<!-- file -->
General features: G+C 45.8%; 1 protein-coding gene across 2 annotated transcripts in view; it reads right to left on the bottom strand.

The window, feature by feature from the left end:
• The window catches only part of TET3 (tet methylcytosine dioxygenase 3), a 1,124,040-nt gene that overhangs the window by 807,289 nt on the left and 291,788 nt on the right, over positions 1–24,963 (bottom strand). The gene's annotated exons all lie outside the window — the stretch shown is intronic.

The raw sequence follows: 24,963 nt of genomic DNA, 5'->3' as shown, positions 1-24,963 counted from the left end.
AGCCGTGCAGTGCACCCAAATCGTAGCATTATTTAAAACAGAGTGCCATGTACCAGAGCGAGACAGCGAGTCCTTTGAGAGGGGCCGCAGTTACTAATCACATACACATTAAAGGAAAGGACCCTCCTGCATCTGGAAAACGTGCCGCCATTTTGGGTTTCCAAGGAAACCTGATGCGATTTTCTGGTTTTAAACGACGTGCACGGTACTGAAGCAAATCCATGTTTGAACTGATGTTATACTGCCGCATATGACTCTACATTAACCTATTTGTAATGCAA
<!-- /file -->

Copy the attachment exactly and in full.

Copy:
General features: G+C 45.8%; 1 protein-coding gene across 2 annotated transcripts in view; it reads right to left on the bottom strand.

The window, feature by feature from the left end:
• The window catches only part of TET3 (tet methylcytosine dioxygenase 3), a 1,124,040-nt gene that overhangs the window by 807,289 nt on the left and 291,788 nt on the right, over positions 1–24,963 (bottom strand). The gene's annotated exons all lie outside the window — the stretch shown is intronic.

The raw sequence follows: 24,963 nt of genomic DNA, 5'->3' as shown, positions 1-24,963 counted from the left end.
AGCCGTGCAGTGCACCCAAATCGTAGCATTATTTAAAACAGAGTGCCATGTACCAGAGCGAGACAGCGAGTCCTTTGAGAGGGGCCGCAGTTACTAATCACATACACATTAAAGGAAAGGACCCTCCTGCATCTGGAAAACGTGCCGCCATTTTGGGTTTCCAAGGAAACCTGATGCGATTTTCTGGTTTTAAACGACGTGCACGGTACTGAAGCAAATCCATGTTTGAACTGATGTTATACTGCCGCATATGACTCTACATTAACCTATTTGTAATGCAA